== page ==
The Catholic Church has beatified the venerated priest Alois Andritzki, who was murdered by the Nazis at the Dachau concentration camp. Andritzki has long been revered by Sorbs, a minority ethnicity in eastern Germany.
Andritzki is now known to German Catholics as 'Blessed Alois'
German Priest Alois Andritzki, who died at Nazi hands in Dachau, has been bestowed the title "Blessed" by the Catholic Church.
Andritzki, who was arrested by the National Socialists in 1941 for criticizing the regime and later murdered by lethal injection, was beatified Monday at the Dresden Cathedral in a bilingual ceremony in German and Sorbian, the language of the eastern German Slavic minority to which he belonged.
Roman Cardinal Angelo Amato read the papal declaration of Andritzki's beatification at a ceremony which drew an estimated 11,000 people, many of them in traditional Sorbian dress.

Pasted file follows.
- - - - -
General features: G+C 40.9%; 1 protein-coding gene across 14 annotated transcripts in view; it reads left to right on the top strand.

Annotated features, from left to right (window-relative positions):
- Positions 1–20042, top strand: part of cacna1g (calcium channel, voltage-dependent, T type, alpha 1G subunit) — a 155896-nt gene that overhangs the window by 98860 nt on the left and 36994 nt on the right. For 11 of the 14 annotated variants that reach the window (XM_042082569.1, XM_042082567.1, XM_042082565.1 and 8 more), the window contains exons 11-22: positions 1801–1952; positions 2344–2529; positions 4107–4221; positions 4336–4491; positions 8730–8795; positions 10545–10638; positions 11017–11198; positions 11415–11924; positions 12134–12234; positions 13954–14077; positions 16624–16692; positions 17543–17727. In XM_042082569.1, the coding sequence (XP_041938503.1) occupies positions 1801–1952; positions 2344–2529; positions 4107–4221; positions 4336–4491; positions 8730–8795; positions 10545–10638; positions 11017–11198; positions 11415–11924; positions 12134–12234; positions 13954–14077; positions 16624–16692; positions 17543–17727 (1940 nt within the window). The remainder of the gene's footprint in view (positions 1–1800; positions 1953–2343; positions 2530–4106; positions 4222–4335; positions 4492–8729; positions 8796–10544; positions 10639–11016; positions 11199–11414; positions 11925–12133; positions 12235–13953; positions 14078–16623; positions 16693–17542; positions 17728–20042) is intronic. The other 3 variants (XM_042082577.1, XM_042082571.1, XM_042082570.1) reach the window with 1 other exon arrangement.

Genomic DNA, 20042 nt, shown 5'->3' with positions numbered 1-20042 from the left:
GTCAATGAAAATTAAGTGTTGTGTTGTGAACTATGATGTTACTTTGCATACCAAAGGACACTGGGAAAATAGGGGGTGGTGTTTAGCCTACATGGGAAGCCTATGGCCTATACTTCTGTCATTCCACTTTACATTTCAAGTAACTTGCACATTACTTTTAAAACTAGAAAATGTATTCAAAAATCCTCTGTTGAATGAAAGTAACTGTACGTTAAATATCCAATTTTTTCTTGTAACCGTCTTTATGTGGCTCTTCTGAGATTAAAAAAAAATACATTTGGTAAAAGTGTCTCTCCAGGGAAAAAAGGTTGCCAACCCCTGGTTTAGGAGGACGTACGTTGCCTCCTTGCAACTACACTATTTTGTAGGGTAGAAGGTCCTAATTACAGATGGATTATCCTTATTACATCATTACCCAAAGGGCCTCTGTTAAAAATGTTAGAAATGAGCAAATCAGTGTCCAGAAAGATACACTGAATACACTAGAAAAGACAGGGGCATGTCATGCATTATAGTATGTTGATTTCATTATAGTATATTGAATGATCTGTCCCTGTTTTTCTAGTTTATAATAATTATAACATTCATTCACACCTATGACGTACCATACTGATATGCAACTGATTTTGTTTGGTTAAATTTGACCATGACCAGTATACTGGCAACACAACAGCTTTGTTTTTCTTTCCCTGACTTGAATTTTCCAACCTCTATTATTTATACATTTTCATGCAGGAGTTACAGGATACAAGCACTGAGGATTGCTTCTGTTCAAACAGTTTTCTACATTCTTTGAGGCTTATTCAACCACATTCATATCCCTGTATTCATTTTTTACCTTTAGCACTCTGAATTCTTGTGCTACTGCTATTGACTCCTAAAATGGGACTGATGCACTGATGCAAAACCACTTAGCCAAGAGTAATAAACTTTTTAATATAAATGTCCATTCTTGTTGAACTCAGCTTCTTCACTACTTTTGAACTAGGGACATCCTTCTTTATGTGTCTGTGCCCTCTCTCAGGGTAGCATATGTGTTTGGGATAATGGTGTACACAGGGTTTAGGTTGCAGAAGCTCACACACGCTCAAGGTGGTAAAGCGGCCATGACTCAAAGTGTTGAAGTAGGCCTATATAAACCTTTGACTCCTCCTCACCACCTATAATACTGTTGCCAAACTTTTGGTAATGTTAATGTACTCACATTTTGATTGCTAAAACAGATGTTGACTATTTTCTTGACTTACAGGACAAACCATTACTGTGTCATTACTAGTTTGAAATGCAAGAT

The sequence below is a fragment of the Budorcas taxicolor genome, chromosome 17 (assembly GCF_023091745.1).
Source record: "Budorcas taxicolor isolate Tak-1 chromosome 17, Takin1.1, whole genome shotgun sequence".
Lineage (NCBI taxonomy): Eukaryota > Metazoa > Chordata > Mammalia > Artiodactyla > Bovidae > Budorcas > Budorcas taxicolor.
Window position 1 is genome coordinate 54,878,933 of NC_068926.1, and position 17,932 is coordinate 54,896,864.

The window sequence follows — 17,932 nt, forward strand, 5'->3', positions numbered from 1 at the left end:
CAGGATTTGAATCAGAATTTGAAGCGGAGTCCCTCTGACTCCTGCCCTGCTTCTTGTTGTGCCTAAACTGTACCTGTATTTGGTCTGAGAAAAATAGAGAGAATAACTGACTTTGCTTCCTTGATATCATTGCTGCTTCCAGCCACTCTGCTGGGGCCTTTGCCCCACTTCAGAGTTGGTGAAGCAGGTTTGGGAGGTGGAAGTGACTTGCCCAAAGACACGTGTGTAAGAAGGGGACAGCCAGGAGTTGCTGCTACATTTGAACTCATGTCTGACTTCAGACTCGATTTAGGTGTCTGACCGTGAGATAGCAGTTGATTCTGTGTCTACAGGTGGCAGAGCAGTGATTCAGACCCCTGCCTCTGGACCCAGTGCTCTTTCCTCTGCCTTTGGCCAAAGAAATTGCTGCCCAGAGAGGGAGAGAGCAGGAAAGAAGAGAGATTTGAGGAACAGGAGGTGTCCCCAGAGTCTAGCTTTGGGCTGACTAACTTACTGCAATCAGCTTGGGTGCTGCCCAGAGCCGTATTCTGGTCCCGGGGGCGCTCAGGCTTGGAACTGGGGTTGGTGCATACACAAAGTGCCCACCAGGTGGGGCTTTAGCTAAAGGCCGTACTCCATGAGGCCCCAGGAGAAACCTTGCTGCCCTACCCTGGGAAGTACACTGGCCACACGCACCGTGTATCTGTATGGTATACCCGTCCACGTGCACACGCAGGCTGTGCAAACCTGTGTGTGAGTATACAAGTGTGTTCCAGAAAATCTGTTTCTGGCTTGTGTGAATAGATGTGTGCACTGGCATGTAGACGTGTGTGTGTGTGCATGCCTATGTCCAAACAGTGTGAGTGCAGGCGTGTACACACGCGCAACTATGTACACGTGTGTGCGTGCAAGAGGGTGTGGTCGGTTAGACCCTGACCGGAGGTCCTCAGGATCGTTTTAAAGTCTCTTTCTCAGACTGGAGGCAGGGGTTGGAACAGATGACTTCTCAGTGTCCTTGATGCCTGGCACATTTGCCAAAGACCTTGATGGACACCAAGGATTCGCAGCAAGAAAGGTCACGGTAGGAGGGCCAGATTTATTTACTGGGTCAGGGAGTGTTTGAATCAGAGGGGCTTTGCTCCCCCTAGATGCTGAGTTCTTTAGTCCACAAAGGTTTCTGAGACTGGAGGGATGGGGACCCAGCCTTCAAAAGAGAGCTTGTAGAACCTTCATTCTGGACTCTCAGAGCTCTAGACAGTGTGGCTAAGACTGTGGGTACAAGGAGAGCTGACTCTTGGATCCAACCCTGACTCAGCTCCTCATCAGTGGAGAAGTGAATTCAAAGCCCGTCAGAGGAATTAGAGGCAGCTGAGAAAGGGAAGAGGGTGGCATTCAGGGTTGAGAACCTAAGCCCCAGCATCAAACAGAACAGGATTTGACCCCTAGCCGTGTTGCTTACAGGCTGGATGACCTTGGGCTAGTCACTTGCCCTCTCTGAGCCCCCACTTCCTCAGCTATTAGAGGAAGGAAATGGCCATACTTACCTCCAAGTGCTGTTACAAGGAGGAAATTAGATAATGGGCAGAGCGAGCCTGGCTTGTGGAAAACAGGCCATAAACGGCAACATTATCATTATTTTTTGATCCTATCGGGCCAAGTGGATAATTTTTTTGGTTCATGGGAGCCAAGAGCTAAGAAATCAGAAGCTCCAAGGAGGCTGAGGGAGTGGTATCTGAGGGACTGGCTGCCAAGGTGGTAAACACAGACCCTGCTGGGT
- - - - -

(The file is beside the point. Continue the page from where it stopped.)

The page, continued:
Dresden's Bishop Joachim Reinelt praised Andritzki in his sermon, saying the priest had showed a "bright face" even through the "most awful beastly work" at the Dachau concentration camp.
Saxony State Premier Stanislaw Tillich, who spoke at the ceremony in Sorbian, said Andritzki had "unshakably stood by his faith during the time of the inhuman Nazi dictatorship."
Andritzki has long been venerated by eastern Germany's Sorbs
Pope Benedict XVI, who approved Andritzki's beatification in December, honored the priest on Sunday during his noon prayer St. Peter's Square. Benedict said Andritzki remained an attestor to the faith even in times of great suffering.
Andritzki has long been revered by eastern Germany's Catholic Sorbs. Beatification is the third of the four steps in the canonization process.
Author: David Levitz (AFP, dpa, Reuters)
Editor: Mark Hallam